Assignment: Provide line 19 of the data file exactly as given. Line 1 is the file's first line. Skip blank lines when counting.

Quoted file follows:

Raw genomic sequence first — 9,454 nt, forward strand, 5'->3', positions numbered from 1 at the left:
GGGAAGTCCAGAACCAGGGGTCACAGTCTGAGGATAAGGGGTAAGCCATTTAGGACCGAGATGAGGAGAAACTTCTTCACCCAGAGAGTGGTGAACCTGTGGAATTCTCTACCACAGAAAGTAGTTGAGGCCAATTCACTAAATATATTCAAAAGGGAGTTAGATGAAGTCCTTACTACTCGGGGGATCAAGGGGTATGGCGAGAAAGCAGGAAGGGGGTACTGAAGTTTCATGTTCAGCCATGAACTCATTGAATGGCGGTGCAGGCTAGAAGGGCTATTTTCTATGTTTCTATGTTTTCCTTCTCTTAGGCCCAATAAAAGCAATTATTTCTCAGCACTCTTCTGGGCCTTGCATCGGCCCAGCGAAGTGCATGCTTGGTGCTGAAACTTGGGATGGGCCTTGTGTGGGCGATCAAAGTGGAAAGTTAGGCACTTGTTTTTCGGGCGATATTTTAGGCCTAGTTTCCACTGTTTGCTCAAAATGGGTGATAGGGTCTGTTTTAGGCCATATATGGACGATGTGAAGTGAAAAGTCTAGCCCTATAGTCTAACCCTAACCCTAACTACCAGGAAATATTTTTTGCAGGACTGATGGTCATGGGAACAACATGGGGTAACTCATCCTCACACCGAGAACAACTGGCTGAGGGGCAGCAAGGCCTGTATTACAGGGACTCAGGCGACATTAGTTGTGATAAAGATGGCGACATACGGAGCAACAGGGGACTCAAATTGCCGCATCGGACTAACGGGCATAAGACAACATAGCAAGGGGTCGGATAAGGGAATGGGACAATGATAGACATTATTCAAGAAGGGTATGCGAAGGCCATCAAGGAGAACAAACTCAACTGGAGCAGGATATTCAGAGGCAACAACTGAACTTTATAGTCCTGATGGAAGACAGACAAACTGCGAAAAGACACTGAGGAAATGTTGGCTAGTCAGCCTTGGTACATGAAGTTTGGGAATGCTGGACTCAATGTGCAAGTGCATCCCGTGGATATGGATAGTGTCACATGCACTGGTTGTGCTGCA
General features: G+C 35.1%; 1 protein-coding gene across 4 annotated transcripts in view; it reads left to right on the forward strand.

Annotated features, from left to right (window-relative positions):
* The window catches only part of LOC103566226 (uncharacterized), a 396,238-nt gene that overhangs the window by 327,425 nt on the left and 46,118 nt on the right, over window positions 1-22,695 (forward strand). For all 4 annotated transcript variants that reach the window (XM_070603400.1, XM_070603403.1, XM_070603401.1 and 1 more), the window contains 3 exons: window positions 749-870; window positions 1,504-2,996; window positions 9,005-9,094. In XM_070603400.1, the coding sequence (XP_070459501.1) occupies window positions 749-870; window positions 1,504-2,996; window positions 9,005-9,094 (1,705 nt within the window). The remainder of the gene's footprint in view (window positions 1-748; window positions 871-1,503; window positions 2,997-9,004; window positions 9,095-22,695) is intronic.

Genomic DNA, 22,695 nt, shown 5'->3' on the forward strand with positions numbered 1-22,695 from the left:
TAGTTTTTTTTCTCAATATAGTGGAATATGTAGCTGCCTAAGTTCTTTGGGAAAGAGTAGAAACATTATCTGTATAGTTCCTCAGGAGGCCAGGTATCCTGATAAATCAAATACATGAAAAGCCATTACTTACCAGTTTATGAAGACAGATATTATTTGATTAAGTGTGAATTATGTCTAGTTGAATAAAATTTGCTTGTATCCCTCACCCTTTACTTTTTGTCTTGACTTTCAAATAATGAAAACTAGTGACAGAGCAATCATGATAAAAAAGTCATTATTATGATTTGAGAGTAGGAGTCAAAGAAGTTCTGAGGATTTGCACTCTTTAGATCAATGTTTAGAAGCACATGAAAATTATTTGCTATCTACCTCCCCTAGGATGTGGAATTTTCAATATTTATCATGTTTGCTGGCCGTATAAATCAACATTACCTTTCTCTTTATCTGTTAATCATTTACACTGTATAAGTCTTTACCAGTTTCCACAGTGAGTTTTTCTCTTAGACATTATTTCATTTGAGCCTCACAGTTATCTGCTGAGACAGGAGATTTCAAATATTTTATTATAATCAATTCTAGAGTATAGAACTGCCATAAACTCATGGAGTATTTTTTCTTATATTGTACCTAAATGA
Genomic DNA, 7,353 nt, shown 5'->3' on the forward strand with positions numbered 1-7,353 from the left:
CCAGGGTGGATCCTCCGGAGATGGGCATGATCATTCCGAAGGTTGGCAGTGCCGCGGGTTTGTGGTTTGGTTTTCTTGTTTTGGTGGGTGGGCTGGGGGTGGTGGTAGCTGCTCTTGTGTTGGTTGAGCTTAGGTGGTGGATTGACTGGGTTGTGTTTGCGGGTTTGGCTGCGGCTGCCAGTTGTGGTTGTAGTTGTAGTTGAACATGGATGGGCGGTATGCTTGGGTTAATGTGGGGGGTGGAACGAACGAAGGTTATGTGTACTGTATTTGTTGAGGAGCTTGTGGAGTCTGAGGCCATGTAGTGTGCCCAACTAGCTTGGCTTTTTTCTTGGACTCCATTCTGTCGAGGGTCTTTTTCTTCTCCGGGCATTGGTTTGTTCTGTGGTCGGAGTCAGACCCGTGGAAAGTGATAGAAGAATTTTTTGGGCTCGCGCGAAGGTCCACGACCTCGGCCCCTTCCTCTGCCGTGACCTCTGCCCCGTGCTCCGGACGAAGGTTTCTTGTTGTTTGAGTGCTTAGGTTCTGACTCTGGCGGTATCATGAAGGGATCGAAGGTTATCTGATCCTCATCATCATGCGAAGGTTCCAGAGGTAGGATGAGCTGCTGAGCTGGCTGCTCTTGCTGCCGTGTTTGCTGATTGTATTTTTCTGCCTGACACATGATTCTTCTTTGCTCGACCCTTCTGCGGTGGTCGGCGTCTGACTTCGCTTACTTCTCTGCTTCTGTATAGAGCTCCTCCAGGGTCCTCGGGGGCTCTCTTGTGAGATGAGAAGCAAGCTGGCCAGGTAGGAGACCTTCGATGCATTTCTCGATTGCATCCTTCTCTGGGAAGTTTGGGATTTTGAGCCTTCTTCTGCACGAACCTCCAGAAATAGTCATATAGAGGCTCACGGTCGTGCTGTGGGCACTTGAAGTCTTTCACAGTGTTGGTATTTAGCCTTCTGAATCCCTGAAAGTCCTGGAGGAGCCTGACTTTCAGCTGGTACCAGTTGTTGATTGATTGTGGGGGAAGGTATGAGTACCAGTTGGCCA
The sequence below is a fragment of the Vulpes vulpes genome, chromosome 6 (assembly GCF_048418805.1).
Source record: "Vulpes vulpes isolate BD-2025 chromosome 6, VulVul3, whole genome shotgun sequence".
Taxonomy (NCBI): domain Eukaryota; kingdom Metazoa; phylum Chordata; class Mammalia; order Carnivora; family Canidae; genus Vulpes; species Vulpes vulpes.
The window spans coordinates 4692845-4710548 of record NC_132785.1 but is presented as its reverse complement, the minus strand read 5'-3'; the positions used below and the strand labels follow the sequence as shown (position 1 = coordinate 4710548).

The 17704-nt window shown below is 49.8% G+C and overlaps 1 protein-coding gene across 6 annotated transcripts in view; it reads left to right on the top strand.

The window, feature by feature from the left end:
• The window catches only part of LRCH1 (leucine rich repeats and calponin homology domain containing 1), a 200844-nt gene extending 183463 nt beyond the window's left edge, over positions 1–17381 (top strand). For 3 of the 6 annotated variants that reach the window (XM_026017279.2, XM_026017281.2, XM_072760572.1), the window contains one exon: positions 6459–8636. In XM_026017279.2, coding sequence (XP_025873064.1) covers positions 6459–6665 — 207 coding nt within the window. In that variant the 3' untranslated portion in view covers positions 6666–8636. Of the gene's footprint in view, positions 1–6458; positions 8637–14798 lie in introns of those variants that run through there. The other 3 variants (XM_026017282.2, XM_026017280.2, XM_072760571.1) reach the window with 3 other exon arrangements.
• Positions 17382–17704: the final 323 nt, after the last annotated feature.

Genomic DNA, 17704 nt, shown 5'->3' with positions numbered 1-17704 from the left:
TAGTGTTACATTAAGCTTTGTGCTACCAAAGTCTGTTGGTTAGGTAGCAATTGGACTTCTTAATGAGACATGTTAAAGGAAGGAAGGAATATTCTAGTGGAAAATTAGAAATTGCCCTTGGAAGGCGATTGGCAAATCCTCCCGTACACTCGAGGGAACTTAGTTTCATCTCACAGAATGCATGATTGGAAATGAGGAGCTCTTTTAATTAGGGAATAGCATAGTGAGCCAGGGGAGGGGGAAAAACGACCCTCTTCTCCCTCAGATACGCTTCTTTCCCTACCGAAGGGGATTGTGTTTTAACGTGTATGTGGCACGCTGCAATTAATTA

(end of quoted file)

TAGTGTTACATTAAGCTTTGTGCTACCAAAGTCTGTTGGTTAGGTAGCAATTGGACTTCTTAATGAGACATGTTAAAGGAAGGAAGGAATATTCTAGTGGAAAATTAGAAATTGCCCTTGGAAGGCGATTGGCAAATCCTCCCGTACACTCGAGGGAACTTAGTTTCATCTCACAGAATGCATGATTGGAAATGAGGAGCTCTTTTAATTAGGGAATAGCATAGTGAGCCAGGGGAGGGGGAAAAACGACCCTCTTCTCCCTCAGATACGCTTCTTTCCCTACCGAAGGGGATTGTGTTTTAACGTGTATGTGGCACGCTGCAATTAATTA